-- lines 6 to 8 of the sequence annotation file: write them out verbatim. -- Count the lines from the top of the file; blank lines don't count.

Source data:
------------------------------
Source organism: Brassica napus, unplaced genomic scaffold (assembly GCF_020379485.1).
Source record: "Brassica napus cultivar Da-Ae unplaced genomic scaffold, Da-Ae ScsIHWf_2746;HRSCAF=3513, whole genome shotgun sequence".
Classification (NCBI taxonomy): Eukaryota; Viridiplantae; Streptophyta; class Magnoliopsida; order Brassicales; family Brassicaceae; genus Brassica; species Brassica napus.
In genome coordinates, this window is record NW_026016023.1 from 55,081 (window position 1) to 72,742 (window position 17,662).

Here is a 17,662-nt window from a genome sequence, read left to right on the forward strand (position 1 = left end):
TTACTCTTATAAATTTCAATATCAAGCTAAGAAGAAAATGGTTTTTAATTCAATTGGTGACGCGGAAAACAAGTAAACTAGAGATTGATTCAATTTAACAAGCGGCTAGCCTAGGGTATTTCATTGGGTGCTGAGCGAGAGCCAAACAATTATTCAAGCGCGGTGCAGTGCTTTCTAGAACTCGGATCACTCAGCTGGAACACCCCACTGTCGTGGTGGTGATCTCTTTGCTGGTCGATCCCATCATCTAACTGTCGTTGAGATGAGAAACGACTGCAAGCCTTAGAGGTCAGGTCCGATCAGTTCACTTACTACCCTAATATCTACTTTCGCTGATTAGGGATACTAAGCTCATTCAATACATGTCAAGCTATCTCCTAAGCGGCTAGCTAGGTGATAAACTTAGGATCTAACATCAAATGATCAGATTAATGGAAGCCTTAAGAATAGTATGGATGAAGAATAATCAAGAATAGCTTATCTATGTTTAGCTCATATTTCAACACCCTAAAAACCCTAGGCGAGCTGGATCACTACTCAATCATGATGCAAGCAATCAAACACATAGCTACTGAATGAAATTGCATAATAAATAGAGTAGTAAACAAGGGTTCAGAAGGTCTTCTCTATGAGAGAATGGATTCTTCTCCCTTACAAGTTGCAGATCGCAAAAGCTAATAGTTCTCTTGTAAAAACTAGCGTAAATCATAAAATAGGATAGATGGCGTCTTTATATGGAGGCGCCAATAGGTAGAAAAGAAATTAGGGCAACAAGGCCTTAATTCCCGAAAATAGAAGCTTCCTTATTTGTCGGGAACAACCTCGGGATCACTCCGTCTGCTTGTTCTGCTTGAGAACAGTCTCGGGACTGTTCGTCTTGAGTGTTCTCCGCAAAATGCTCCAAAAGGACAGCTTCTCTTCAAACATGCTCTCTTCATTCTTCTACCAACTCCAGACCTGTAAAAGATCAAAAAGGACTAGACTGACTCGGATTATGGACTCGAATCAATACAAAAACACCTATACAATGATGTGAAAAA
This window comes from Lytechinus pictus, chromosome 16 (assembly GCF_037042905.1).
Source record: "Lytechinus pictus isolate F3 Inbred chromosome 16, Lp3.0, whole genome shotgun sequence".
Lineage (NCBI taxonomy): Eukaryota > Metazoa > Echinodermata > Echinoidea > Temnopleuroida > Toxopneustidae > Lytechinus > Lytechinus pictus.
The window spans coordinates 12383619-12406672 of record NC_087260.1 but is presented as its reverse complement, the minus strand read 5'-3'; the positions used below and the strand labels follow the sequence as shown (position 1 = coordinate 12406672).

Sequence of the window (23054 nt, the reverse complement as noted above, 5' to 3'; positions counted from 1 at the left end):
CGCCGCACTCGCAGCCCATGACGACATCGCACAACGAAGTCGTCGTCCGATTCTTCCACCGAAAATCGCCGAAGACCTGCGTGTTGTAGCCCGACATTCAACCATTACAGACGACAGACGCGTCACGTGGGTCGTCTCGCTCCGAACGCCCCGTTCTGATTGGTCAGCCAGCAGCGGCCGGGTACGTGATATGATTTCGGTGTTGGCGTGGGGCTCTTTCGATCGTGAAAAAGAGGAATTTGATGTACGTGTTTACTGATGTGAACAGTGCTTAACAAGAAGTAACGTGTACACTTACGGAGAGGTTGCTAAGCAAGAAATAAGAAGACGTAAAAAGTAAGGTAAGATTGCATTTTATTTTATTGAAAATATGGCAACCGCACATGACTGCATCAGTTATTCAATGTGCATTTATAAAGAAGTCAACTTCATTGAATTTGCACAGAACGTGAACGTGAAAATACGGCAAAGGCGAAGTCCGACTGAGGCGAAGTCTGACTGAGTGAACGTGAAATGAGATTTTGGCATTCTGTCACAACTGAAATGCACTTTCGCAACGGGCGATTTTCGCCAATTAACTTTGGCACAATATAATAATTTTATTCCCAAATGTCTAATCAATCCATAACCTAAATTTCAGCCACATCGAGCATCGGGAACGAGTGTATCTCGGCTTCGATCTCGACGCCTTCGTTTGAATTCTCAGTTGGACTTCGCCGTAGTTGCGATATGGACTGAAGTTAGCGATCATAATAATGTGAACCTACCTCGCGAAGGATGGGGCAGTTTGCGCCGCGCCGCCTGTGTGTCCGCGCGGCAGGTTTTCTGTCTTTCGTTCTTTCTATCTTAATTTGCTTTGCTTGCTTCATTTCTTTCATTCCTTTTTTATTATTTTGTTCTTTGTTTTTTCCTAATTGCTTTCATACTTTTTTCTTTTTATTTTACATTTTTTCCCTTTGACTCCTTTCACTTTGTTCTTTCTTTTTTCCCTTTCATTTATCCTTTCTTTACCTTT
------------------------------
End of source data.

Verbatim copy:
TTACTCTTATAAATTTCAATATCAAGCTAAGAAGAAAATGGTTTTTAATTCAATTGGTGACGCGGAAAACAAGTAAACTAGAGATTGATTCAATTTAACAAGCGGCTAGCCTAGGGTATTTCATTGGGTGCTGAGCGAGAGCCAAACAATTATTCAAGCGCGGTGCAGTGCTTTCTAGAACTCGGATCACTCAGCTGGAACACCCCACTGTCGTGGTGGTGATCTCTTTGCTGGTCGATCCCATCATCTAACTGTCGTTGAGATGAGAAACGACTGCAAGCCTTAGAGGTCAGGTCCGATCAGTTCACTTACTACCCTAATATCTACTTTCGCTGATTAGGGATACTAAGCTCATTCAATACATGTCAAGCTATCTCCTAAGCGGCTAGCTAGGTGATAAACTTAGGATCTAACATCAAATGATCAGATTAATGGAAGCCTTAAGAATAGTATGGATGAAGAATAATCAAGAATAGCTTATCTATGTTTAGCTCATATTTCAACACCCTAAAAACCCTAGGCGAGCTGGATCACTACTCAATCATGATGCAAGCAATCAAACACATAGCTACTGAATGAAATTGCATAATAAATAGAGTAGTAAACAAGGGTTCAGAAGGTCTTCTCTATGAGAGAATGGATTCTTCTCCCTTACAAGTTGCAGATCGCAAAAGCTAATAGTTCTCTTGTAAAAACTAGCGTAAATCATAAAATAGGATAGATGGCGTCTTTATATGGAGGCGCCAATAGGTAGAAAAGAAATTAGGGCAACAAGGCCTTAATTCCCGAAAATAGAAGCTTCCTTATTTGTCGGGAACAACCTCGGGATCACTCCGTCTGCTTGTTCTGCTTGAGAACAGTCTCGGGACTGTTCGTCTTGAGTGTTCTCCGCAAAATGCTCCAAAAGGACAGCTTCTCTTCAAACATGCTCTCTTCATTCTTCTACCAACTCCAGACCTGTAAAAGATCAAAAAGGACTAGACTGACTCGGATTATGGACTCGAATCAATACAAAAACACCTATACAATGATGTGAAAAA
This window comes from Lytechinus pictus, chromosome 16 (assembly GCF_037042905.1).
Source record: "Lytechinus pictus isolate F3 Inbred chromosome 16, Lp3.0, whole genome shotgun sequence".